ABC News' Jennifer Parker Reports: With both the House and Senate in recess, President George W. Bush slammed the Democratic-led body Tuesday, saying Congress should get back to work.
"They need to come back, pass a bill," said Bush during a press conference about Congress' efforts to attach conditions for a U.S. withdrawal from Iraq to a war spending bill.
The President said Congress' traditional spring recess over Passover and Easter holidays has delayed the passage of emergency Iraq war funding.
"The Democrats in Congress â€¦ have left Washington for spring recess without finishing the work," said Bush. "They need to come off their vacation, get a bill to my desk, and if it's got strings and mandates and withdrawals and pork, I'll veto it and then we can get down to business of getting this thing done," he said.
The Senate will be out of session this week and the House will be gone from Washington for two weeks -- both this week and next.
Widely criticized as the 'do-nothing' Congress, last year's session met for fewer days than any Congress since 1948.
In fact, according to research by ABC News' John Cochran, under both Democratic and Republican leadership, the work schedule has gradually decreased: In the '60s and '70s, Congress met on average 162 days a year; in the '80s and '90s, 139 days.
Following the Democratic takeover of the House in the 2006 midterm elections, incoming Speaker Nancy Pelosi, D-Calif., pledged a five-day work week for the House; that pledge, thus far, has not been kept.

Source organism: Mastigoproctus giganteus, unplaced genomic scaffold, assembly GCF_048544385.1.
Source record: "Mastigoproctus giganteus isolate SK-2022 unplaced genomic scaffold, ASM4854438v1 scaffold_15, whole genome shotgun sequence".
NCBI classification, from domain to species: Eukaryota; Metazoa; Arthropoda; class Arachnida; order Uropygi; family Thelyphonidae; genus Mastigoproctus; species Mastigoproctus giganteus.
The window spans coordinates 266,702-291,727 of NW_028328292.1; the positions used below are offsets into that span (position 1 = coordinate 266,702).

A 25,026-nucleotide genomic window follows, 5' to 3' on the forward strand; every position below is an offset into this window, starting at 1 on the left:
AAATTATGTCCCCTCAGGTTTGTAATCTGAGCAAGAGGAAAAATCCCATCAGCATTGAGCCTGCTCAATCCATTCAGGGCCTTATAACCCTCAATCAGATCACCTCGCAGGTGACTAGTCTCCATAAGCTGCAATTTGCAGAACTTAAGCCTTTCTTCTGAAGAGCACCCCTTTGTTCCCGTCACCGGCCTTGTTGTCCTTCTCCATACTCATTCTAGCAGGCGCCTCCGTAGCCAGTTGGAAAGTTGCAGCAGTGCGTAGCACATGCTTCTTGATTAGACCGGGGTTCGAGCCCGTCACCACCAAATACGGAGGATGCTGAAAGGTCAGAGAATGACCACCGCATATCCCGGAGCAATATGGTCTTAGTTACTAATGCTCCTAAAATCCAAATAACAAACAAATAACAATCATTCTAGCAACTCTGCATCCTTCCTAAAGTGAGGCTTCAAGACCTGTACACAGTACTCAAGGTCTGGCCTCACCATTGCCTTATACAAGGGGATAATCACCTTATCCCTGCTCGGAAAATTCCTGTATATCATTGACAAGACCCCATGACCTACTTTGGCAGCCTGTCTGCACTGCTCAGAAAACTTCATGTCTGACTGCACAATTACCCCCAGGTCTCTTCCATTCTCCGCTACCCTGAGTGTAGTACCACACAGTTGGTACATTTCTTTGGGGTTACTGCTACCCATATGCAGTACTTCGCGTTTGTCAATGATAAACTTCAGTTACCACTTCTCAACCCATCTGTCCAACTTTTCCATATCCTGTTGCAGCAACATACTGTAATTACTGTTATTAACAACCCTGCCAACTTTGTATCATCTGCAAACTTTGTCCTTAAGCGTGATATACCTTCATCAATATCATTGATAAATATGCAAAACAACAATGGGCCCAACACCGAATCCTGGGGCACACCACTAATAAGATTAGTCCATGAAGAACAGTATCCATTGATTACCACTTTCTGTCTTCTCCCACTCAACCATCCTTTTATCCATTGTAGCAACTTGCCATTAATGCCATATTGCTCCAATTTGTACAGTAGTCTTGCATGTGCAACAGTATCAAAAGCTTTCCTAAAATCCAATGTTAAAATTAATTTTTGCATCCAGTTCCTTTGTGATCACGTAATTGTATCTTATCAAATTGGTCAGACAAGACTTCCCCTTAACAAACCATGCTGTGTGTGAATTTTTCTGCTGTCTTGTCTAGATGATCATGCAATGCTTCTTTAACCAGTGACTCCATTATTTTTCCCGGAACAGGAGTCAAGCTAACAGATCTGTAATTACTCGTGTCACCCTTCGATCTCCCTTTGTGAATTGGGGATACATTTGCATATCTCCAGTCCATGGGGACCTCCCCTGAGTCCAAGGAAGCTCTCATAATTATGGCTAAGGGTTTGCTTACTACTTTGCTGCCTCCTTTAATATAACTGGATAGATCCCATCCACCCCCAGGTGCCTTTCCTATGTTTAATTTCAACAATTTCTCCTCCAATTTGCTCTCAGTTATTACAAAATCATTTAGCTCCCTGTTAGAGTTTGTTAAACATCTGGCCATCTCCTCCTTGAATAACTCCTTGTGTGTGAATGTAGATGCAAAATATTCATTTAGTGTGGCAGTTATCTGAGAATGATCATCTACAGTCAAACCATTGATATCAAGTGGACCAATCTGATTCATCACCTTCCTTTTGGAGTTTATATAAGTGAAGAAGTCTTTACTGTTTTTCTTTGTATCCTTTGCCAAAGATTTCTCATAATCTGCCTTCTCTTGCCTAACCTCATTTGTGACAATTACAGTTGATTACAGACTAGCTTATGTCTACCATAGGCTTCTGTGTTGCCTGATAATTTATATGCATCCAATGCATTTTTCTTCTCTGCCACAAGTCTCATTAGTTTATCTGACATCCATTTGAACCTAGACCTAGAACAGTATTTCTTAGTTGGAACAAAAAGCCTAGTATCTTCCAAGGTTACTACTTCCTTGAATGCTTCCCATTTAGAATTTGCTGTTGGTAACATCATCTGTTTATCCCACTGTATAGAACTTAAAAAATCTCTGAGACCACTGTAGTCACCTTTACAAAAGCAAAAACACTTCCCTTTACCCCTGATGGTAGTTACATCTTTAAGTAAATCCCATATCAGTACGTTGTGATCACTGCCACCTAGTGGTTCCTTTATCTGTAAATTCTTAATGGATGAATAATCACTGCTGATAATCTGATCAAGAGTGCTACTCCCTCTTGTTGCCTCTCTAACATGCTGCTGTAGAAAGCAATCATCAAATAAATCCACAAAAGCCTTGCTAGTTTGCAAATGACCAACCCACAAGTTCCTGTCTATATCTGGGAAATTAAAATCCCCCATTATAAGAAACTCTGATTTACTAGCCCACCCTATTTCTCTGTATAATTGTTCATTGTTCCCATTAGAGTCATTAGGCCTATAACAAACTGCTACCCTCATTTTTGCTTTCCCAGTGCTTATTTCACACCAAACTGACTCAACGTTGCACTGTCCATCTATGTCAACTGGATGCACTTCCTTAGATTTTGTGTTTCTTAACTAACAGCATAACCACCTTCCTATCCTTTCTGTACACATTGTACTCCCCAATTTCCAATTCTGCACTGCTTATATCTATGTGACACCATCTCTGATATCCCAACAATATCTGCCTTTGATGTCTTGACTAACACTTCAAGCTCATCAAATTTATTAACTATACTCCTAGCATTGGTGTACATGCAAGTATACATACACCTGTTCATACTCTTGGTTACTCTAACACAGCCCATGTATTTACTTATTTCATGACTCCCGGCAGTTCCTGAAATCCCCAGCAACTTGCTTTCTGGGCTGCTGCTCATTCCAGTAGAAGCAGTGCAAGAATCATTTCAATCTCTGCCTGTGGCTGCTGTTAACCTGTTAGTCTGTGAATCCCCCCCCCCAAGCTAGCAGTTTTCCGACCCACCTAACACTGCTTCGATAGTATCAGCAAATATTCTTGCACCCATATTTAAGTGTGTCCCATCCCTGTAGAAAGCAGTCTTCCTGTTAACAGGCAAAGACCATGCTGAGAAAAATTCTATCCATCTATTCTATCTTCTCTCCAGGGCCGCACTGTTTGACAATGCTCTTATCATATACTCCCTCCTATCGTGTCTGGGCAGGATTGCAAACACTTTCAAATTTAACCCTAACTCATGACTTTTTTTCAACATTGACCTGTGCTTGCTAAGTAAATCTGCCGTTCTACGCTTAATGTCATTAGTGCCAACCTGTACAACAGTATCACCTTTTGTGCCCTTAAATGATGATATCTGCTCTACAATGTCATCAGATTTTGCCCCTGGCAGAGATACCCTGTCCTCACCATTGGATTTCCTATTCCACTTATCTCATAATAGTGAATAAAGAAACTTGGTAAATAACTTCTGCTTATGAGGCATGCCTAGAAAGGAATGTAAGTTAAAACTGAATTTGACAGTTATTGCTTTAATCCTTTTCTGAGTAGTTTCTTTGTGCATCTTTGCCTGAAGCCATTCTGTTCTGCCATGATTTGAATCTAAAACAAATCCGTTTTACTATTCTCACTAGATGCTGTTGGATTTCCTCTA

"In a time of war, it's irresponsible for the ... Democratic leadership in Congress to delay for months on end while our troops in combat are waiting for the funds," continued the President, adding that the delay could result in the Army being "forced to consider cutting back on equipment, equipment repair and quality of life initiatives for our Guard and Reserve forces."
But getting into a spat over vacation time is risky business and Democrats insist Bush's criticism is misleading.
"We acted quicker than the Republican Congress has ever acted on a supplemental request on Iraq," said Drew Hammill, spokesperson for Speaker Pelosi, arguing that the Democratic leadership is continuing to work on the supplemental through the Easter recess.
Hammill also said it was ironic that Bush criticized the congressional Easter break only days before taking an Easter vacation of his own.
President Bush plans to spend Thursday through Sunday at his ranch for an extended Easter weekend.
This will be Bush's 63rd trip to his ranch since taking office. He has spent 405 days, either entirely or partially, at his ranch in Crawford, according to Mark Knoller, a CBS Radio White House correspondent known for keeping meticulous records of the president's vacation days.
In 2005, Bush was roundly criticized for taking a lengthy vacation of nearly five weeks away from the White House -- one of the longest presidential retreats in at least 36 years -- when Hurricane Katrina hit the Gulf Coast and left New Orleans engulfed in floodwater.
In a 2006 Washington Post article, former White House press secretary Ari Fleischer said Bush's response to Katrina was one of the most damaging events of his presidency.
"It caught a tired White House staff off guard," Fleischer was quoted as saying.
Perhaps smarting from the criticism, last summer Bush spent just ten days at his Prairie Chapel ranch in Texas, where he was dogged by anti-war protests led by Cindy Sheehan, the mother of a U.S. soldier killed in Iraq.
President Bush has also been criticized for not being attentive when he was on vacation at his ranch shortly before the 9/11 attacks.
On August 6, 2001, Bush was vacationing at his ranch when he was given the "president's daily brief" containing a two-page section entitled "Bin Laden Determined to Strike in US."
The President's sharp criticism of Congress didn't extend to members of the White House press corps.
"Hope you have a nice holiday," he said to reporters at the end of his press conference.